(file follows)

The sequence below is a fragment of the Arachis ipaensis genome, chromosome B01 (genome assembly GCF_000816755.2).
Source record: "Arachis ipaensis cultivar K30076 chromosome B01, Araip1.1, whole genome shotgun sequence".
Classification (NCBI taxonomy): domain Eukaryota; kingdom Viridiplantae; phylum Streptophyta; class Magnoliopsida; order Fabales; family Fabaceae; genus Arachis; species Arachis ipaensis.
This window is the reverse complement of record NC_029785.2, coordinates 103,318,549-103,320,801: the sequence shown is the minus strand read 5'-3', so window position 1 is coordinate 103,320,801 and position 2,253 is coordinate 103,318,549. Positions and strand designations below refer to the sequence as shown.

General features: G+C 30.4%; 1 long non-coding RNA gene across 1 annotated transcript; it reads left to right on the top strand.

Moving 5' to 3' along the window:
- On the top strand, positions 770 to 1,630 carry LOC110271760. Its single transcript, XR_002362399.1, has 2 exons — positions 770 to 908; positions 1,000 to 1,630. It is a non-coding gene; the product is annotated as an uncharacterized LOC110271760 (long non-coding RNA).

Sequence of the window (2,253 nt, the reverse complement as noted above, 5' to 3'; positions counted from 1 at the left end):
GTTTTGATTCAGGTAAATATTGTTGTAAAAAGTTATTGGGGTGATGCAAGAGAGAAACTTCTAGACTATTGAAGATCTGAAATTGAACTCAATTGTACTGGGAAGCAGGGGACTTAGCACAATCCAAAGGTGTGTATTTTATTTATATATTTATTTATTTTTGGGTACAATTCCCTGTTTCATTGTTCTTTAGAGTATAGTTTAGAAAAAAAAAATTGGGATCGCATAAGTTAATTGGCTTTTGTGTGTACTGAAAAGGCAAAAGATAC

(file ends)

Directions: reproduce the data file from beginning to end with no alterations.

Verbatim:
The sequence below is a fragment of the Arachis ipaensis genome, chromosome B01 (genome assembly GCF_000816755.2).
Source record: "Arachis ipaensis cultivar K30076 chromosome B01, Araip1.1, whole genome shotgun sequence".
Classification (NCBI taxonomy): domain Eukaryota; kingdom Viridiplantae; phylum Streptophyta; class Magnoliopsida; order Fabales; family Fabaceae; genus Arachis; species Arachis ipaensis.
This window is the reverse complement of record NC_029785.2, coordinates 103,318,549-103,320,801: the sequence shown is the minus strand read 5'-3', so window position 1 is coordinate 103,320,801 and position 2,253 is coordinate 103,318,549. Positions and strand designations below refer to the sequence as shown.

General features: G+C 30.4%; 1 long non-coding RNA gene across 1 annotated transcript; it reads left to right on the top strand.

Moving 5' to 3' along the window:
- On the top strand, positions 770 to 1,630 carry LOC110271760. Its single transcript, XR_002362399.1, has 2 exons — positions 770 to 908; positions 1,000 to 1,630. It is a non-coding gene; the product is annotated as an uncharacterized LOC110271760 (long non-coding RNA).

Sequence of the window (2,253 nt, the reverse complement as noted above, 5' to 3'; positions counted from 1 at the left end):
GTTTTGATTCAGGTAAATATTGTTGTAAAAAGTTATTGGGGTGATGCAAGAGAGAAACTTCTAGACTATTGAAGATCTGAAATTGAACTCAATTGTACTGGGAAGCAGGGGACTTAGCACAATCCAAAGGTGTGTATTTTATTTATATATTTATTTATTTTTGGGTACAATTCCCTGTTTCATTGTTCTTTAGAGTATAGTTTAGAAAAAAAAAATTGGGATCGCATAAGTTAATTGGCTTTTGTGTGTACTGAAAAGGCAAAAGATAC